What To Know When You’re Decluttering or Downsizing | Anyclean

updated: 15/10/2023

Some things you will never regret getting rid of when you’re decluttering, downsizing or throwing out stuff for whatever reason.  Clothes that are far too big or far too small, broken appliances that you’re going to fix one day when you get around to it, that collection of old yoghurt pottles that might come in handy one day (you never know!!)…  All these can be tossed without hesitation.  However, there are some things that you may be tempted to get rid of that you will probably regret parting with – and I don’t mean photo albums, your children’s artwork or the outfit you keep for weddings and other special occasions.

According to decorator Lauri Ward, some items of furniture are absolute musts to keep when moving house or downsizing (these ideas plus many others are outlined in her excellent decorating book Downsizing your Home with Style, published in 2007 by Collins).

The first item(s) on the list are one sofa and two armchairs that go with it.  What if you’re downsizing and have to choose between two sofas?  Follow your heart and take your favourite, but if you still can’t decide, let the space of your new room be the decider.  Still no way to choose between them?  Get rid of the tattiest one that has frayed arms and/or coffee stains.  If all else fails, toss a coin!  However, if you do a lot of entertaining and regularly have both sofas filled with people (e.g. you have the guys over for poker/movies every Friday, or your home seems to be the drop-in place for the teenagers in your neighbourhood), it may be wise to keep both.  But never be without a sofa – not only is it a place to sit and relax (and sort laundry), it can also make emergency bedding.

Armless dining chairs are the second item on the list.  These aren’t just for going around your table.  You can also keep these in the bedroom, beside the telephone and in the home office.  Sturdy ones can also be used as substitute stepladders for reaching high cupboards, and small children can play “riding horses” on them (facing backwards, but excessive rocking can be disastrous) on rainy afternoons.

Things with closed storage also rate highly on Lauri’s list.  A “closed storage” item is anything that contains cupboards or drawers.  It also includes trunks, which can double as coffee tables. “Even if…you don’t really like [it], don’t throw it out,” says Lauri.  “You m ay be able to use it in a closet or put it in the garage.” One caveat does need to be mentioned here.  This writer’s Depression-era grandmother never met a set of drawers or cupboards she didn’t like and kept closed storage to excess – including a set of school lockers (32 lockers in total) salvaged when a school was renovating, at least seven chests of drawers, a vintage cocktail cabinet and a divan that was hollowed out for storage.  All this in a house that had more than ample cupboard space.  So while keeping closed storage is usually a wise idea, don’t go overboard.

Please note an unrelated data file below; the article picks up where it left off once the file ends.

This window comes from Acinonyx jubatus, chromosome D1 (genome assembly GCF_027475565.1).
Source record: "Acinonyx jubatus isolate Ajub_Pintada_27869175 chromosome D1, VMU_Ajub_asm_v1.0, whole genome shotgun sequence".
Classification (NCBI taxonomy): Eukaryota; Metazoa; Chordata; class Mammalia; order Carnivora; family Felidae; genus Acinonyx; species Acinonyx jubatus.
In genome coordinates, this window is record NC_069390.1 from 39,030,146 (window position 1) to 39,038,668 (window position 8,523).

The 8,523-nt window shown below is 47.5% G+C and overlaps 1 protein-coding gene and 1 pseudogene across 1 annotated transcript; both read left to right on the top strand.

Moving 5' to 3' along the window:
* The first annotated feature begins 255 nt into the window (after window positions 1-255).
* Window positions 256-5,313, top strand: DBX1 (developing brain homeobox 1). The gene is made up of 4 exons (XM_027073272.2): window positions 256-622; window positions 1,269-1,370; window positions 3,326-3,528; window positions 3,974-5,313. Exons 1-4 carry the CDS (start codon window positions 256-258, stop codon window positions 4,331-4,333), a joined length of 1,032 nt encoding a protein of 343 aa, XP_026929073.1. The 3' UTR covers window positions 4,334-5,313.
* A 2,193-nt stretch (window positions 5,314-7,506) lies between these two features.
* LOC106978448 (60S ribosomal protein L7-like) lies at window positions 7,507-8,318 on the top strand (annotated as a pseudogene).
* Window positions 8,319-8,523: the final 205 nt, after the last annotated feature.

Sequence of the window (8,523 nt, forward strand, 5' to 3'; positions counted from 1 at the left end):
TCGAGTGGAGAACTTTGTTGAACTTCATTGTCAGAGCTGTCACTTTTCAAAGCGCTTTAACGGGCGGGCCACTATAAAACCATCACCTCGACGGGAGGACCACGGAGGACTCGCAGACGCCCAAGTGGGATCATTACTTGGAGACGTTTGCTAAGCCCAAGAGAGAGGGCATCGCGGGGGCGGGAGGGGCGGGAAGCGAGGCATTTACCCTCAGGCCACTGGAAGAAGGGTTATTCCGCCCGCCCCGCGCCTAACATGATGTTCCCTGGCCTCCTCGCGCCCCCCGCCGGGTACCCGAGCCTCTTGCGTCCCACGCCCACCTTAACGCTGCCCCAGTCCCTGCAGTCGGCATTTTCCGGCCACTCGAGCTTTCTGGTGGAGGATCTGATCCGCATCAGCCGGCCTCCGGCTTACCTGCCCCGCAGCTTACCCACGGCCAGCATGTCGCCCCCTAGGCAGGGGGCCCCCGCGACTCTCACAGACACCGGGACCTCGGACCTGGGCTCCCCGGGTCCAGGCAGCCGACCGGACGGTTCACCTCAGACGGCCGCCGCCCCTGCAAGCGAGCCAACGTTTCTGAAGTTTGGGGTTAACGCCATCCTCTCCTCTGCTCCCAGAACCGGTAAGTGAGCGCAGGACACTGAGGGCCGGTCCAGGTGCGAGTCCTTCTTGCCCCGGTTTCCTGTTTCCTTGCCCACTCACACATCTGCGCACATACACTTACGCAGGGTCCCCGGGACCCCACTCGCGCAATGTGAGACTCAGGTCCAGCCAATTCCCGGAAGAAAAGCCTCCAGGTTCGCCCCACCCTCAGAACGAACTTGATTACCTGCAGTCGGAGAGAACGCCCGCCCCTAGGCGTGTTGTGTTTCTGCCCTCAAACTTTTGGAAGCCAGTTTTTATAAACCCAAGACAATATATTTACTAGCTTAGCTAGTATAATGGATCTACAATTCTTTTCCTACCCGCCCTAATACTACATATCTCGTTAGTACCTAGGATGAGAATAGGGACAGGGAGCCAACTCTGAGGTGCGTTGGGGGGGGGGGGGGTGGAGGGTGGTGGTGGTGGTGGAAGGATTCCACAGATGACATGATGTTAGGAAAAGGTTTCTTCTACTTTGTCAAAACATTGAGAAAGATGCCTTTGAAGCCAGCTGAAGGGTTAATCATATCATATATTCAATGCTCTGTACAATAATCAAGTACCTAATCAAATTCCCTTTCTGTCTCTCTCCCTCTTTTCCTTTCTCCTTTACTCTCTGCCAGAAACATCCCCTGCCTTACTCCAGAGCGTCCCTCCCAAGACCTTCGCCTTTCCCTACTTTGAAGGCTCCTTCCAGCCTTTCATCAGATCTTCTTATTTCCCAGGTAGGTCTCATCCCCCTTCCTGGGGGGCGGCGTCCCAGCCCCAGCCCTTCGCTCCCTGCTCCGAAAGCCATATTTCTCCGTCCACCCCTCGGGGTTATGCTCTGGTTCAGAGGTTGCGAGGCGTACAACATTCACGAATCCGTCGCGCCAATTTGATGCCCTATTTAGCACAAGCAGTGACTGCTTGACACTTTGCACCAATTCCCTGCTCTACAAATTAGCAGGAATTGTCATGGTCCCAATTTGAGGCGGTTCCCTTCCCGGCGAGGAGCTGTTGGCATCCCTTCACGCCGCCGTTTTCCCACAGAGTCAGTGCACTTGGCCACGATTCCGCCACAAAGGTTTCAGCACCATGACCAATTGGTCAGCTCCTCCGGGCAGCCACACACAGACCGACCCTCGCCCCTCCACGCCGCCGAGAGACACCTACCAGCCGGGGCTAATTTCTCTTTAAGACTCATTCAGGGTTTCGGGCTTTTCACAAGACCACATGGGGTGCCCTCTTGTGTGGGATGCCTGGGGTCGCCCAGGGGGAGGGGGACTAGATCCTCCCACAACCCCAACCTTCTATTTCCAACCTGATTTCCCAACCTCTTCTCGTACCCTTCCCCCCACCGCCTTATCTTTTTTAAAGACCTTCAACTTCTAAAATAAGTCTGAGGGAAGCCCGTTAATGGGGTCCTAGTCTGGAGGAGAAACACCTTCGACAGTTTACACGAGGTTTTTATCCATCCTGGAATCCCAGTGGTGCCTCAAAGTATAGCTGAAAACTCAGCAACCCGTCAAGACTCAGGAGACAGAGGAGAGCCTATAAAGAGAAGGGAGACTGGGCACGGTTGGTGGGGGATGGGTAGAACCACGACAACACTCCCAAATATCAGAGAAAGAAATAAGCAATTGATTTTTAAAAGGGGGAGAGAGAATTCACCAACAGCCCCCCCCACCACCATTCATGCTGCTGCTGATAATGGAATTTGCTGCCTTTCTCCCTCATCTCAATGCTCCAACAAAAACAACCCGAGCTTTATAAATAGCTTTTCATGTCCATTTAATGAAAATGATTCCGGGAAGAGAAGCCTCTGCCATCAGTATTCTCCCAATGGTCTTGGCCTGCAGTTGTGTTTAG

Mirrors are one of the smaller items on Lauri’s list.  Mirrors, as Shirley Conran of Superwoman fame pointed out, are not just for checking your makeup in.  Mirrors are excellent for making small rooms look larger, even though this is an optical illusion, and they reflect light.  Wall to wall full length mirrors like in a boutique changing room – or a funfair – might be a bit over-the-top, but a few strategically placed mirrors work wonders.

Nesting tables also come highly recommended, as they can store away easily when you don’t need them, then be pulled out for use when entertaining.

Bookcases aren’t just for books.  Deep ones can be used to store stereos and even office files.  They can also be used to display collections, store dry goods (e.g. jams, tins, storage containers of flour and pasta), store CDs, DVDs, cassettes and the like, and to display photo frames or artworks.

About the author 

Nick Vassilev

Nick blogs about cleaning. He is a cleaning expert with more than 25 years of experience. He is also an NCCA-certified carpet cleaner. Founder and CEO of Anyclean.